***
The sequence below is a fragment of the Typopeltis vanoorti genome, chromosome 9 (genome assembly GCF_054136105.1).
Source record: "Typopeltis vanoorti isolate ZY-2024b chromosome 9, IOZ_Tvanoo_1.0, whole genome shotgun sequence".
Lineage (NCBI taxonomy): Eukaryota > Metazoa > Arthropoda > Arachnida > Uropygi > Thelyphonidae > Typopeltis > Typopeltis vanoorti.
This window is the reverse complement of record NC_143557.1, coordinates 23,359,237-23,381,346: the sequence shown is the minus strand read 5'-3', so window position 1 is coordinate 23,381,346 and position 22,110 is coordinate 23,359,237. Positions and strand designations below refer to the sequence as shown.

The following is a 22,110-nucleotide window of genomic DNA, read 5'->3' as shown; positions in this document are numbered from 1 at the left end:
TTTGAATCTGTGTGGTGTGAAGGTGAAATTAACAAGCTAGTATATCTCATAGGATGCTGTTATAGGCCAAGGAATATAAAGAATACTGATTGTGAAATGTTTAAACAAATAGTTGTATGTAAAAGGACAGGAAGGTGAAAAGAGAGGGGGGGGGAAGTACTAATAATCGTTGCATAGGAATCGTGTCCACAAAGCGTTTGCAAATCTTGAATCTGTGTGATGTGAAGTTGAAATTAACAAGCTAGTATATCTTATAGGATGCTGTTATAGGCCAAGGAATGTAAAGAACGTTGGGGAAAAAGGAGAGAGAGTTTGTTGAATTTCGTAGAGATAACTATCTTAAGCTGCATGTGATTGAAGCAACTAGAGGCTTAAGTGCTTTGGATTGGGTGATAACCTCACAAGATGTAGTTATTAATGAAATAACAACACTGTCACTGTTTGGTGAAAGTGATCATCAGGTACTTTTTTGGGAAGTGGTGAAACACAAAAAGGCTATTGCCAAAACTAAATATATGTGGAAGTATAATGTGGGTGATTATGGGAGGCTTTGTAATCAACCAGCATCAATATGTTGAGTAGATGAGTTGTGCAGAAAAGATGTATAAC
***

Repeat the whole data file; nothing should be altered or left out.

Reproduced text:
The sequence below is a fragment of the Typopeltis vanoorti genome, chromosome 9 (genome assembly GCF_054136105.1).
Source record: "Typopeltis vanoorti isolate ZY-2024b chromosome 9, IOZ_Tvanoo_1.0, whole genome shotgun sequence".
Lineage (NCBI taxonomy): Eukaryota > Metazoa > Arthropoda > Arachnida > Uropygi > Thelyphonidae > Typopeltis > Typopeltis vanoorti.
This window is the reverse complement of record NC_143557.1, coordinates 23,359,237-23,381,346: the sequence shown is the minus strand read 5'-3', so window position 1 is coordinate 23,381,346 and position 22,110 is coordinate 23,359,237. Positions and strand designations below refer to the sequence as shown.

The following is a 22,110-nucleotide window of genomic DNA, read 5'->3' as shown; positions in this document are numbered from 1 at the left end:
TTTGAATCTGTGTGGTGTGAAGGTGAAATTAACAAGCTAGTATATCTCATAGGATGCTGTTATAGGCCAAGGAATATAAAGAATACTGATTGTGAAATGTTTAAACAAATAGTTGTATGTAAAAGGACAGGAAGGTGAAAAGAGAGGGGGGGGGAAGTACTAATAATCGTTGCATAGGAATCGTGTCCACAAAGCGTTTGCAAATCTTGAATCTGTGTGATGTGAAGTTGAAATTAACAAGCTAGTATATCTTATAGGATGCTGTTATAGGCCAAGGAATGTAAAGAACGTTGGGGAAAAAGGAGAGAGAGTTTGTTGAATTTCGTAGAGATAACTATCTTAAGCTGCATGTGATTGAAGCAACTAGAGGCTTAAGTGCTTTGGATTGGGTGATAACCTCACAAGATGTAGTTATTAATGAAATAACAACACTGTCACTGTTTGGTGAAAGTGATCATCAGGTACTTTTTTGGGAAGTGGTGAAACACAAAAAGGCTATTGCCAAAACTAAATATATGTGGAAGTATAATGTGGGTGATTATGGGAGGCTTTGTAATCAACCAGCATCAATATGTTGAGTAGATGAGTTGTGCAGAAAAGATGTATAAC